In Support of the Caring for Military Kids with Autism Act

Date: 
January 31, 2012

The following remarks were presented to the U.S. Congress today by Autism Speaks Chief Science Officer Geri Dawson, Ph.D. 

Hello, I’m Geraldine Dawson, chief science officer for Autism Speaks, the nation’s largest science and advocacy organization for autism. I’m also a professor of psychiatry at the University of North Carolina at Chapel Hill. I am here to support families in the military who have children with autism and who are struggling to receive the services their kids need.

I want to thank Representative John Larson and Senator Kirsten Gillibrand for their support of the Caring for Military Kids with Autism Act. This legislation would ensure that military families are getting the support they need, including treatment that will help each child with autism reach his or her full potential and lead a productive, satisfying life.

Autism is a developmental disorder that affects a person’s ability to form social relationships and communicate with others. People with autism also exhibit repetitive behaviors, some of which can interfere with their ability to learn and function. Autism is no longer considered a rare condition. It affects about 1 percent of the population, including 1 in 70 boys.[1]  Let’s compare autism’s prevalence to type 1 diabetes – 1 in 400; childhood cancer – 1 in 2,000; and cystic fibrosis – 1 in 3,500. In fact, this year, more children will be diagnosed with autism spectrum disorder than AIDS, diabetes and cancer combined.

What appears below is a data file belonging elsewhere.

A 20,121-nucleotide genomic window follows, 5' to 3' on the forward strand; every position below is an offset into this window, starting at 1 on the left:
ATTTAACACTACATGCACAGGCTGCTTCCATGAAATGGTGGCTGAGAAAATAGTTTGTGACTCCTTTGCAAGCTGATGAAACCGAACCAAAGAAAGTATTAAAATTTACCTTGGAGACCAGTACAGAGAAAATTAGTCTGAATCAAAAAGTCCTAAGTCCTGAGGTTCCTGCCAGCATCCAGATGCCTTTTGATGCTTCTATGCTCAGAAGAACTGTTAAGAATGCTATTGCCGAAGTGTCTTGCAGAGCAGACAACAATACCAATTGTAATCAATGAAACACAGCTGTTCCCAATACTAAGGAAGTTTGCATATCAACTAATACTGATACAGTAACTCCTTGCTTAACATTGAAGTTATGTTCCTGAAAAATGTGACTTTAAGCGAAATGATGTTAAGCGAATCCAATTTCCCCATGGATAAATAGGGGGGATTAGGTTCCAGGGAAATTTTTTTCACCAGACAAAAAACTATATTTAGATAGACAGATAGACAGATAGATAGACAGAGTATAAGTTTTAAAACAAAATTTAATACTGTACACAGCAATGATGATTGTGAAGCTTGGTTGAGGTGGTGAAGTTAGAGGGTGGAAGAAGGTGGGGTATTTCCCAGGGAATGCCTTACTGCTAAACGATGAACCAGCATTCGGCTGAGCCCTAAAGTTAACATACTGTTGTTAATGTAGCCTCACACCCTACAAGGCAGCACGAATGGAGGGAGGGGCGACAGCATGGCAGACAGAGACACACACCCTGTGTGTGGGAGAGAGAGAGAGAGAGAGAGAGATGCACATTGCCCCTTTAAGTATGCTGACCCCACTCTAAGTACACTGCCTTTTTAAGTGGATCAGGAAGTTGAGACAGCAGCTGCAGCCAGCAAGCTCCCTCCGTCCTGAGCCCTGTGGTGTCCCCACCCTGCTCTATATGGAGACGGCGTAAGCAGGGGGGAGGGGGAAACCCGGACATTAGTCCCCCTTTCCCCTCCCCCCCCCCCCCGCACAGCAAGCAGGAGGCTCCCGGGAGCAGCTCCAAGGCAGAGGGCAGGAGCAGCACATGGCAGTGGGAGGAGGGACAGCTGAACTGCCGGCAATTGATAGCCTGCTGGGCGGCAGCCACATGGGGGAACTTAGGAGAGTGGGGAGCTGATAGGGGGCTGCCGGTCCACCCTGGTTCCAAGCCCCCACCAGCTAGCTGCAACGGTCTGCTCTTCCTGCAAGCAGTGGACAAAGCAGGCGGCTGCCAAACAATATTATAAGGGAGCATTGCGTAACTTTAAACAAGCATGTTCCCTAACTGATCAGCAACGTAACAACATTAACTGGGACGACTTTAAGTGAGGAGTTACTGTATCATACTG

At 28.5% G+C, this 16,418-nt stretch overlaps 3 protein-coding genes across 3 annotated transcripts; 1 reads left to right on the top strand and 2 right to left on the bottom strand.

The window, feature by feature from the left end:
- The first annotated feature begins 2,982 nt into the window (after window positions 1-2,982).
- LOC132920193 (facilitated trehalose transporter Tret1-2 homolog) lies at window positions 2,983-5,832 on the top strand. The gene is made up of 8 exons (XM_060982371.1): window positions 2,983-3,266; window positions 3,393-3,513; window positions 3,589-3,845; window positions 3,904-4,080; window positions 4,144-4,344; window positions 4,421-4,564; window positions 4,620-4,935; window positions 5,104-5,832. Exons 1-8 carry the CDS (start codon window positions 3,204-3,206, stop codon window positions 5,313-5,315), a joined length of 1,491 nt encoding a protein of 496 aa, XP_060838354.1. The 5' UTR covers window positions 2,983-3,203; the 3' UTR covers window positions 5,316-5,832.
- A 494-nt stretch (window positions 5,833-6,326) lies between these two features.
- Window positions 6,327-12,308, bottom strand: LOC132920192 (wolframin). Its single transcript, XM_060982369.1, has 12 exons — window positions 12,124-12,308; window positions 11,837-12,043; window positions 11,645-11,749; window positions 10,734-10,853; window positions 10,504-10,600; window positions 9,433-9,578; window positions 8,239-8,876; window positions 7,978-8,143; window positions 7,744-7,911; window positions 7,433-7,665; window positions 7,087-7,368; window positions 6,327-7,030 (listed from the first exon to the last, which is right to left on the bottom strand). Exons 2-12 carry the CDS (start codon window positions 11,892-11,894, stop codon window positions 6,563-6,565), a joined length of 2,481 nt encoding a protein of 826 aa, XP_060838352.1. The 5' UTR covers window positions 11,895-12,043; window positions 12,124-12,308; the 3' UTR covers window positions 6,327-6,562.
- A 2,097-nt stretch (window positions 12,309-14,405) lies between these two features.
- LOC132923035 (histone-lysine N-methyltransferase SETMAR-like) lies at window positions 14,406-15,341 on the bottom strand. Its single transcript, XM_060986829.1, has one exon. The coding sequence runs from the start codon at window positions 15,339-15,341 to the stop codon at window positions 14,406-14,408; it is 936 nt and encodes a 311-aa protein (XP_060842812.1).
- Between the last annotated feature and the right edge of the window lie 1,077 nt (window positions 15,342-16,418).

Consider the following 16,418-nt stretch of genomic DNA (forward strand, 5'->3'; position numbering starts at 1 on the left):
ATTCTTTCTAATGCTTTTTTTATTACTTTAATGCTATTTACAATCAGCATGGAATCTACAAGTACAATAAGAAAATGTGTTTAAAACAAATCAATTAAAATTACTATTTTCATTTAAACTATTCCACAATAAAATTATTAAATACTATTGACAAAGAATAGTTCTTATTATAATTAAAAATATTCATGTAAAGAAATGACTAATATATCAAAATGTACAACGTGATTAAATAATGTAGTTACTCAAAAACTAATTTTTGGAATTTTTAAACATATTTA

Based on metrics used by the World Health Organization, autism represents a significant public health challenge. It is a highly prevalent and chronic condition with an early onset and is associated with significant functional impairments and costs. Its estimated burden is higher than childhood leukemia, cystic fibrosis, and type 1 diabetes. A conservative estimate of the annual cost of caring for people with autism in the United States is $35 billion a year.[2] However, based on the latest prevalence statistics, we believe it could be closer to $90 billion.

The prevalence of autism has risen dramatically over the past several decades, in fact, by over 600 percent. Although broadening of the diagnostic criteria for autism and increased awareness account for some of this increase, experts estimate that approximately 50 percent of the increase remains unexplained. This is one of the reasons why Autism Speaks is currently directing research funds toward understanding the role of environmental risk factors.

The stress experienced by families raising a child with autism is considerable. A study conducted in 2008 showed that compared to other children with chronic health conditions, children with autism are more likely to have unmet needs in the areas of health care and family support.[3] Families have difficulty finding the services they need. When services are not covered by insurance, they must pay out of pocket, often going into debt. Early intervention, alone, can cost up to $50,000 per year. Often, one parent must quit work to care for their child, adding to the financial burden. Studies show that, as a result, families of children with autism experience high levels of stress.[4]